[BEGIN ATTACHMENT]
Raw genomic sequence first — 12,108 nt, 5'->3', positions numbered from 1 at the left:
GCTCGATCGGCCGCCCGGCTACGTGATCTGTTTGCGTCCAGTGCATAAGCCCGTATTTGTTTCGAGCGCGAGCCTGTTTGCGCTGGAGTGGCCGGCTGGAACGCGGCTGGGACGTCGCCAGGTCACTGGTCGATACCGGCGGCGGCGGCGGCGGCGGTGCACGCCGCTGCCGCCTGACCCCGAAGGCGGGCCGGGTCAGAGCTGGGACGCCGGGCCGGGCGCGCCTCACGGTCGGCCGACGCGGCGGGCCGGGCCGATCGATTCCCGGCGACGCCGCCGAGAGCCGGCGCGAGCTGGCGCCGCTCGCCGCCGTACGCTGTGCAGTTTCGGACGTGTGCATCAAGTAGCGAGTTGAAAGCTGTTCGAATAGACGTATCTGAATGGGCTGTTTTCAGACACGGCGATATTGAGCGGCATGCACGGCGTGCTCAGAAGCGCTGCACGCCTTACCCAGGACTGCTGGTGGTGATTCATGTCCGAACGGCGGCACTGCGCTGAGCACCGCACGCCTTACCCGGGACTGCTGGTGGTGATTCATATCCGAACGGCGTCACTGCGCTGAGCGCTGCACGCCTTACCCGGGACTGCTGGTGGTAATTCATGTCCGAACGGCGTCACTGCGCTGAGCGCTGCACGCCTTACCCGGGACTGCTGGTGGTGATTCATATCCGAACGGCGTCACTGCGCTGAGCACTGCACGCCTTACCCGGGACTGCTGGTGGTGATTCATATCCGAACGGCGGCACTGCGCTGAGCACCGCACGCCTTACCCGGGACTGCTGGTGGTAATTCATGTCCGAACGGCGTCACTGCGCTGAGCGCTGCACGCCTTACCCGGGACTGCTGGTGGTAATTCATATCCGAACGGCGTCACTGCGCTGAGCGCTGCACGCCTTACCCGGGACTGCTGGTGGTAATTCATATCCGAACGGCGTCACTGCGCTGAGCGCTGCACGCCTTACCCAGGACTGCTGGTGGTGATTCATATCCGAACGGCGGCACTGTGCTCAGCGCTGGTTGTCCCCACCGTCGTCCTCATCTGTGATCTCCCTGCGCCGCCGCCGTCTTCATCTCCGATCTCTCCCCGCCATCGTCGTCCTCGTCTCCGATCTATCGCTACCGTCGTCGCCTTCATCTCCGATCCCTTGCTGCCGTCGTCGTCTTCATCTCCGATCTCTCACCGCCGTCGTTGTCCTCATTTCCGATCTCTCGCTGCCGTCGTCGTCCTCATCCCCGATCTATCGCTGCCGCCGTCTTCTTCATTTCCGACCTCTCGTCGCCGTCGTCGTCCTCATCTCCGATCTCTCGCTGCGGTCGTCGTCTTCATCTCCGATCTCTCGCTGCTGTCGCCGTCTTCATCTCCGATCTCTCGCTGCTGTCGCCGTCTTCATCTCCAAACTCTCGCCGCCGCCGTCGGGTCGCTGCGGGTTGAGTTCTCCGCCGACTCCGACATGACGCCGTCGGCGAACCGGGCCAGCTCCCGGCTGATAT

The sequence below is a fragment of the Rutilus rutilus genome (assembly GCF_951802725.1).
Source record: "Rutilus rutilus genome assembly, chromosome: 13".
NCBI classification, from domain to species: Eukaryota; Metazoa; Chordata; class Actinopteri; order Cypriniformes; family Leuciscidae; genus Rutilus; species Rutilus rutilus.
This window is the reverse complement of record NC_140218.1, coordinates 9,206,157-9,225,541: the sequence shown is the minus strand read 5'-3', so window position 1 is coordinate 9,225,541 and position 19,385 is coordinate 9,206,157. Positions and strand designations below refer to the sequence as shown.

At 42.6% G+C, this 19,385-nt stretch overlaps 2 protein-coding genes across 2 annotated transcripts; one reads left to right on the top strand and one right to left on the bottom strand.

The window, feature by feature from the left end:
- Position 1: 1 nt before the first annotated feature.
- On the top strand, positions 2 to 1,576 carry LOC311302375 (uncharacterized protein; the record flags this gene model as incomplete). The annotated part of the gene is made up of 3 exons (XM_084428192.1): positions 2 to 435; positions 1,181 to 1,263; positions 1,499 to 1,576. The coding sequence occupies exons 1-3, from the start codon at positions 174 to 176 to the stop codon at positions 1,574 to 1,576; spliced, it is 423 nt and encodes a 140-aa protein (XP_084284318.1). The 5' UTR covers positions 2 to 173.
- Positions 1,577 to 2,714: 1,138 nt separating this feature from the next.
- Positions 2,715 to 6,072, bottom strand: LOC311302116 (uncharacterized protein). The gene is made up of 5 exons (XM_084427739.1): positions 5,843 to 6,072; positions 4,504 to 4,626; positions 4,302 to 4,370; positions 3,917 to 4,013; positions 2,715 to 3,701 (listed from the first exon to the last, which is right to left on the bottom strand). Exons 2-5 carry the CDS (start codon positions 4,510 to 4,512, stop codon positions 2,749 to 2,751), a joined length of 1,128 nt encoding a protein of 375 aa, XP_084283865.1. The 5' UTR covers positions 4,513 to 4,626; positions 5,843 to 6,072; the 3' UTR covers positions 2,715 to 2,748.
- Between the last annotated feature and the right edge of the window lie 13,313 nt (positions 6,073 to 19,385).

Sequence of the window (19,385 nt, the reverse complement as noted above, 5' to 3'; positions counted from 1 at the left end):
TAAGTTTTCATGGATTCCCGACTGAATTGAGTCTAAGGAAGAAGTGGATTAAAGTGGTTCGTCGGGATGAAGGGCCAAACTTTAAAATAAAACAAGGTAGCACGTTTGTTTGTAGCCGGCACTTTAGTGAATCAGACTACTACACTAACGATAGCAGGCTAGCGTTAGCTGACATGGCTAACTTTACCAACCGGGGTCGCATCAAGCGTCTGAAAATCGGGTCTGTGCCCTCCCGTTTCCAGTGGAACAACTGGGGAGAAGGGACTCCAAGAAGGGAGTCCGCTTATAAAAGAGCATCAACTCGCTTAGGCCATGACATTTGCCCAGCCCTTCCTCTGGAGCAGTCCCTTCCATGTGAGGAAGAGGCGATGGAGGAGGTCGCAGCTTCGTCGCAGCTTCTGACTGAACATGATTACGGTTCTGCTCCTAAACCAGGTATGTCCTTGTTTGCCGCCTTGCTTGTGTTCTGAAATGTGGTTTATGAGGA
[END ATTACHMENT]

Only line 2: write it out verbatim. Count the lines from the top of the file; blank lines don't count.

GCTCGATCGGCCGCCCGGCTACGTGATCTGTTTGCGTCCAGTGCATAAGCCCGTATTTGTTTCGAGCGCGAGCCTGTTTGCGCTGGAGTGGCCGGCTGGAACGCGGCTGGGACGTCGCCAGGTCACTGGTCGATACCGGCGGCGGCGGCGGCGGCGGTGCACGCCGCTGCCGCCTGACCCCGAAGGCGGGCCGGGTCAGAGCTGGGACGCCGGGCCGGGCGCGCCTCACGGTCGGCCGACGCGGCGGGCCGGGCCGATCGATTCCCGGCGACGCCGCCGAGAGCCGGCGCGAGCTGGCGCCGCTCGCCGCCGTACGCTGTGCAGTTTCGGACGTGTGCATCAAGTAGCGAGTTGAAAGCTGTTCGAATAGACGTATCTGAATGGGCTGTTTTCAGACACGGCGATATTGAGCGGCATGCACGGCGTGCTCAGAAGCGCTGCACGCCTTACCCAGGACTGCTGGTGGTGATTCATGTCCGAACGGCGGCACTGCGCTGAGCACCGCACGCCTTACCCGGGACTGCTGGTGGTGATTCATATCCGAACGGCGTCACTGCGCTGAGCGCTGCACGCCTTACCCGGGACTGCTGGTGGTAATTCATGTCCGAACGGCGTCACTGCGCTGAGCGCTGCACGCCTTACCCGGGACTGCTGGTGGTGATTCATATCCGAACGGCGTCACTGCGCTGAGCACTGCACGCCTTACCCGGGACTGCTGGTGGTGATTCATATCCGAACGGCGGCACTGCGCTGAGCACCGCACGCCTTACCCGGGACTGCTGGTGGTAATTCATGTCCGAACGGCGTCACTGCGCTGAGCGCTGCACGCCTTACCCGGGACTGCTGGTGGTAATTCATATCCGAACGGCGTCACTGCGCTGAGCGCTGCACGCCTTACCCGGGACTGCTGGTGGTAATTCATATCCGAACGGCGTCACTGCGCTGAGCGCTGCACGCCTTACCCAGGACTGCTGGTGGTGATTCATATCCGAACGGCGGCACTGTGCTCAGCGCTGGTTGTCCCCACCGTCGTCCTCATCTGTGATCTCCCTGCGCCGCCGCCGTCTTCATCTCCGATCTCTCCCCGCCATCGTCGTCCTCGTCTCCGATCTATCGCTACCGTCGTCGCCTTCATCTCCGATCCCTTGCTGCCGTCGTCGTCTTCATCTCCGATCTCTCACCGCCGTCGTTGTCCTCATTTCCGATCTCTCGCTGCCGTCGTCGTCCTCATCCCCGATCTATCGCTGCCGCCGTCTTCTTCATTTCCGACCTCTCGTCGCCGTCGTCGTCCTCATCTCCGATCTCTCGCTGCGGTCGTCGTCTTCATCTCCGATCTCTCGCTGCTGTCGCCGTCTTCATCTCCGATCTCTCGCTGCTGTCGCCGTCTTCATCTCCAAACTCTCGCCGCCGCCGTCGGGTCGCTGCGGGTTGAGTTCTCCGCCGACTCCGACATGACGCCGTCGGCGAACCGGGCCAGCTCCCGGCTGATAT